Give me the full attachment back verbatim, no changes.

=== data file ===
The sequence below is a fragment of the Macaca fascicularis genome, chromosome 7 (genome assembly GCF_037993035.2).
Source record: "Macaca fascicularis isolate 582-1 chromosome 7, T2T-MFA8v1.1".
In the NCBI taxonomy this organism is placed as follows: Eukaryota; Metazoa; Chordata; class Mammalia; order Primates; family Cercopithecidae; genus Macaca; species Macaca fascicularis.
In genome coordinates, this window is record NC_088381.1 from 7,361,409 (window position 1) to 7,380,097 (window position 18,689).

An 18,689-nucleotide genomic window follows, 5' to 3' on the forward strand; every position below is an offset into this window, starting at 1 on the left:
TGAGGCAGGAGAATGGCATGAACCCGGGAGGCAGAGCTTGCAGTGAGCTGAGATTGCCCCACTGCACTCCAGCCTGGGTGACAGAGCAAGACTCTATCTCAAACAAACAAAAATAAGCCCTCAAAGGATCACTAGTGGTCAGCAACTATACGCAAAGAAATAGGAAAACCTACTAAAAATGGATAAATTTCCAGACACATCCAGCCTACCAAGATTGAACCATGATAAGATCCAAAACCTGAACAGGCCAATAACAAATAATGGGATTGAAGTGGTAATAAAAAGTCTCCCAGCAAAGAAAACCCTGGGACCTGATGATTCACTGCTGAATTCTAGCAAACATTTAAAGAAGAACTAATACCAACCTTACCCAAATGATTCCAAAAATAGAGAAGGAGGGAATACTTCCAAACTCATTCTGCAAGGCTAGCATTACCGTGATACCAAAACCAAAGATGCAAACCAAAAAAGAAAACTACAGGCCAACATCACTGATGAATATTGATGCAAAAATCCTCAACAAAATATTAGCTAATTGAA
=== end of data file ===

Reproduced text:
The sequence below is a fragment of the Macaca fascicularis genome, chromosome 7 (genome assembly GCF_037993035.2).
Source record: "Macaca fascicularis isolate 582-1 chromosome 7, T2T-MFA8v1.1".
In the NCBI taxonomy this organism is placed as follows: Eukaryota; Metazoa; Chordata; class Mammalia; order Primates; family Cercopithecidae; genus Macaca; species Macaca fascicularis.
In genome coordinates, this window is record NC_088381.1 from 7,361,409 (window position 1) to 7,380,097 (window position 18,689).

An 18,689-nucleotide genomic window follows, 5' to 3' on the forward strand; every position below is an offset into this window, starting at 1 on the left:
TGAGGCAGGAGAATGGCATGAACCCGGGAGGCAGAGCTTGCAGTGAGCTGAGATTGCCCCACTGCACTCCAGCCTGGGTGACAGAGCAAGACTCTATCTCAAACAAACAAAAATAAGCCCTCAAAGGATCACTAGTGGTCAGCAACTATACGCAAAGAAATAGGAAAACCTACTAAAAATGGATAAATTTCCAGACACATCCAGCCTACCAAGATTGAACCATGATAAGATCCAAAACCTGAACAGGCCAATAACAAATAATGGGATTGAAGTGGTAATAAAAAGTCTCCCAGCAAAGAAAACCCTGGGACCTGATGATTCACTGCTGAATTCTAGCAAACATTTAAAGAAGAACTAATACCAACCTTACCCAAATGATTCCAAAAATAGAGAAGGAGGGAATACTTCCAAACTCATTCTGCAAGGCTAGCATTACCGTGATACCAAAACCAAAGATGCAAACCAAAAAAGAAAACTACAGGCCAACATCACTGATGAATATTGATGCAAAAATCCTCAACAAAATATTAGCTAATTGAA